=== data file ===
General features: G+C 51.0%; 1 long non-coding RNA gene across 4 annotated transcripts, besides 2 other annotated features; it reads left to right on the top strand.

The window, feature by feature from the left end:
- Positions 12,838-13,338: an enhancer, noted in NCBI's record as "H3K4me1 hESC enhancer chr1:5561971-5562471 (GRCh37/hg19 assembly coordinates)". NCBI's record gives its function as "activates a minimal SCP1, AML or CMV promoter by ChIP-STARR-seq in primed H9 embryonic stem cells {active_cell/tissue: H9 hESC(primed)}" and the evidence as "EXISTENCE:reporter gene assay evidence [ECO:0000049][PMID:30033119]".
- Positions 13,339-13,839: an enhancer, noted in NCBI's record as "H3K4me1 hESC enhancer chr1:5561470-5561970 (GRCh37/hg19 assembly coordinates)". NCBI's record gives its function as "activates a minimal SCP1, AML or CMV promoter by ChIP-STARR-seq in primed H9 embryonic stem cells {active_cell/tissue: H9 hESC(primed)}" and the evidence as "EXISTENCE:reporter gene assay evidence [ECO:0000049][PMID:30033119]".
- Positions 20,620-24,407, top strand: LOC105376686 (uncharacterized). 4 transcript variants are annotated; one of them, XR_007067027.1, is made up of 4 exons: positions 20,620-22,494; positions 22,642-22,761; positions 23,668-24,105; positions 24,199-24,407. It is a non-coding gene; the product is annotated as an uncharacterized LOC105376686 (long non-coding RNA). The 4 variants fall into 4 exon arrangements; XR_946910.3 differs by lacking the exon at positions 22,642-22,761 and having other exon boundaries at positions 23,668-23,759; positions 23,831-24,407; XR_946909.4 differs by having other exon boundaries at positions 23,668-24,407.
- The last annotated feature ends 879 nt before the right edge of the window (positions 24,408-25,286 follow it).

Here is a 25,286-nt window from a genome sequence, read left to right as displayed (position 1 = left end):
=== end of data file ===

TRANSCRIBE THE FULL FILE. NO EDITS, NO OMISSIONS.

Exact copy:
General features: G+C 51.0%; 1 long non-coding RNA gene across 4 annotated transcripts, besides 2 other annotated features; it reads left to right on the top strand.

The window, feature by feature from the left end:
- Positions 12,838-13,338: an enhancer, noted in NCBI's record as "H3K4me1 hESC enhancer chr1:5561971-5562471 (GRCh37/hg19 assembly coordinates)". NCBI's record gives its function as "activates a minimal SCP1, AML or CMV promoter by ChIP-STARR-seq in primed H9 embryonic stem cells {active_cell/tissue: H9 hESC(primed)}" and the evidence as "EXISTENCE:reporter gene assay evidence [ECO:0000049][PMID:30033119]".
- Positions 13,339-13,839: an enhancer, noted in NCBI's record as "H3K4me1 hESC enhancer chr1:5561470-5561970 (GRCh37/hg19 assembly coordinates)". NCBI's record gives its function as "activates a minimal SCP1, AML or CMV promoter by ChIP-STARR-seq in primed H9 embryonic stem cells {active_cell/tissue: H9 hESC(primed)}" and the evidence as "EXISTENCE:reporter gene assay evidence [ECO:0000049][PMID:30033119]".
- Positions 20,620-24,407, top strand: LOC105376686 (uncharacterized). 4 transcript variants are annotated; one of them, XR_007067027.1, is made up of 4 exons: positions 20,620-22,494; positions 22,642-22,761; positions 23,668-24,105; positions 24,199-24,407. It is a non-coding gene; the product is annotated as an uncharacterized LOC105376686 (long non-coding RNA). The 4 variants fall into 4 exon arrangements; XR_946910.3 differs by lacking the exon at positions 22,642-22,761 and having other exon boundaries at positions 23,668-23,759; positions 23,831-24,407; XR_946909.4 differs by having other exon boundaries at positions 23,668-24,407.
- The last annotated feature ends 879 nt before the right edge of the window (positions 24,408-25,286 follow it).

Here is a 25,286-nt window from a genome sequence, read left to right as displayed (position 1 = left end):